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Currently within European arts practice, there is a growing movement in stencil duplication; artist are revisiting the mimeograph as an expressive medium, whether for it’s aesthetic potential or as a subversive act against computerised print processes, or both.  The Mimeo Revolution in Europe is a stance – a material and immaterial perspective on the politics of print, an important issue given our increased dependency on technological and automated systems today.  In 2019, a visual arts bursary enabled me to research and engage with European practitioners of this movement.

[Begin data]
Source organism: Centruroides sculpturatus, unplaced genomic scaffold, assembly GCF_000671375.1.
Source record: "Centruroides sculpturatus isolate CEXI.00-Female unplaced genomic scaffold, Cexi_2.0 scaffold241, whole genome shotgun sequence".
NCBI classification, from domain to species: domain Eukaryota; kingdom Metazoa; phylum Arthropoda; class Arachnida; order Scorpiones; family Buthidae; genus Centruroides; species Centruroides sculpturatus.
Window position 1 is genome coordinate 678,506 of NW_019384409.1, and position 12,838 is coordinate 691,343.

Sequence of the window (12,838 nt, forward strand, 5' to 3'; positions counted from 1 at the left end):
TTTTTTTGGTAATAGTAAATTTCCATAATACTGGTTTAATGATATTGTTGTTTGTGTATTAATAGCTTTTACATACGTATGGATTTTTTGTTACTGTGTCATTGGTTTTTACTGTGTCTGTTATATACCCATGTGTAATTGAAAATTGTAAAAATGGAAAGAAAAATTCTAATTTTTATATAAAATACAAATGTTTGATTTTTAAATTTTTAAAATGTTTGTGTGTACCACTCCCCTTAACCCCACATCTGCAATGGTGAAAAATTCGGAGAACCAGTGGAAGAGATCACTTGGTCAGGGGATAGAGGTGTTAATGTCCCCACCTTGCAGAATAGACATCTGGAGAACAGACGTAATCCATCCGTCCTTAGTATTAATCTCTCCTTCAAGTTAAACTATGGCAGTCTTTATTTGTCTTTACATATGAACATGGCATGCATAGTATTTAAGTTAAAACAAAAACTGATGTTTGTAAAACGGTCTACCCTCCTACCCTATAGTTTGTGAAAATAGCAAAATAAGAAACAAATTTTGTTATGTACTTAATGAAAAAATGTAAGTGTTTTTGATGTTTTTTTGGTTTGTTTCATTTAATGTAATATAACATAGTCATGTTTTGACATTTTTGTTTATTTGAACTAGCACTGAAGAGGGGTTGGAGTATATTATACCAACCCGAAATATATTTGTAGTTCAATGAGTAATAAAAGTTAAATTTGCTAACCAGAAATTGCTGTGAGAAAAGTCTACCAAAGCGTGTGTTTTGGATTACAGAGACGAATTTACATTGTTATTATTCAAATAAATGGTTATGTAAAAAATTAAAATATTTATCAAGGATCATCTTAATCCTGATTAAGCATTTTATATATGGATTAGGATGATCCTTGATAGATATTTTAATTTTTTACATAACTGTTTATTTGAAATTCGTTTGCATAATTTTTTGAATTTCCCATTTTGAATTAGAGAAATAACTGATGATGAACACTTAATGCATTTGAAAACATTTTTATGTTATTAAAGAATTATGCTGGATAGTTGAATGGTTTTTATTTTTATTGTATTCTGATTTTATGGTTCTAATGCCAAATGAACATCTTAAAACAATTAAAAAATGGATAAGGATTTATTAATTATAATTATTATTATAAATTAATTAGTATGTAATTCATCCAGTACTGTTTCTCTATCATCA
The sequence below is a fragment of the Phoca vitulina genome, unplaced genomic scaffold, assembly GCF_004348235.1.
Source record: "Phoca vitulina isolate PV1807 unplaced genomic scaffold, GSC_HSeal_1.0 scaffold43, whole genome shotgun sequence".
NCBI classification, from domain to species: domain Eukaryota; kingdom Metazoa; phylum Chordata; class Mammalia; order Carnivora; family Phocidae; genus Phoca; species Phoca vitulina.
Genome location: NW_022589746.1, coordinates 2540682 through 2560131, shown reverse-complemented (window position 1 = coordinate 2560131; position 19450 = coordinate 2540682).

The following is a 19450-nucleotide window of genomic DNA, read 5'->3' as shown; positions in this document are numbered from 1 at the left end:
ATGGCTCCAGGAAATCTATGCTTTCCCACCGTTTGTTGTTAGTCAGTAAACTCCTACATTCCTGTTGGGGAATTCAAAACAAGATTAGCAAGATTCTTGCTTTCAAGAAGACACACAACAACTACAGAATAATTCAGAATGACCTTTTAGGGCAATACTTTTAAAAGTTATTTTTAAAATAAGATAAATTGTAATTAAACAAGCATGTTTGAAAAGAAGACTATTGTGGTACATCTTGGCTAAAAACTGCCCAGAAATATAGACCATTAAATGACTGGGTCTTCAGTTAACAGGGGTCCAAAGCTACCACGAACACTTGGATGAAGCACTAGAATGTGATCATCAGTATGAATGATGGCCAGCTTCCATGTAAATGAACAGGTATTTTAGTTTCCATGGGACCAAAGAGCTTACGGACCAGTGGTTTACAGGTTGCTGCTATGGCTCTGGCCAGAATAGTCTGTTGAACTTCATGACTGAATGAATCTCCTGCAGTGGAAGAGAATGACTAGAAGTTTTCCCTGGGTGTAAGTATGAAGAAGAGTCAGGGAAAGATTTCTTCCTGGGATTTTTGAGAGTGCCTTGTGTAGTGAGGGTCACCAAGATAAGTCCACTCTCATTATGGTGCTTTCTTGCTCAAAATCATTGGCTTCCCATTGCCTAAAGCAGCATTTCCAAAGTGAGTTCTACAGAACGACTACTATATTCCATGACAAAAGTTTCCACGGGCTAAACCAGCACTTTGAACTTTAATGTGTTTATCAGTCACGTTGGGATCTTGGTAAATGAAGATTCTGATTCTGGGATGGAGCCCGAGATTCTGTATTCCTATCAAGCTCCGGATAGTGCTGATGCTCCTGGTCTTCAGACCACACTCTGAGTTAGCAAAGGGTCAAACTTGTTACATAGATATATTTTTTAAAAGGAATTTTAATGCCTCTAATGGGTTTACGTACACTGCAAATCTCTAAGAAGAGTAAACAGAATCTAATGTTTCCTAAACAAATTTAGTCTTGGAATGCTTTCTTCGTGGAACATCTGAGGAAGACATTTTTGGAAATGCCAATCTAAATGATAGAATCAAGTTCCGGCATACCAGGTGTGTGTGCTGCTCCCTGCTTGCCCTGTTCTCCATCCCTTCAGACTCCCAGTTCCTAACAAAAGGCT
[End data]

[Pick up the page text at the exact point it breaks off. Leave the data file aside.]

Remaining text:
Gestetner duplicators were the primary means of reproducing documents for limited-run distribution for many year, transforming communication systems for business and diverse communities around the world.  This low-cost duplicator, sometimes refered to as a mimeograph machine, works by forcing ink through a fragile wax stencil onto paper.  Like the typewriter, these machines were products of the second phase of the industrial revolution which began towards the end of the nineteenth century.  The small press printing movement of the 1960s and early 1970s turned to the low-cost mimeograph for a means to print and publish their own work.  The proliferation of the DIY zine culture at this time was also sparked by the mimeograph, an eruption of underground print, the material precursor to the blog in todays digital age.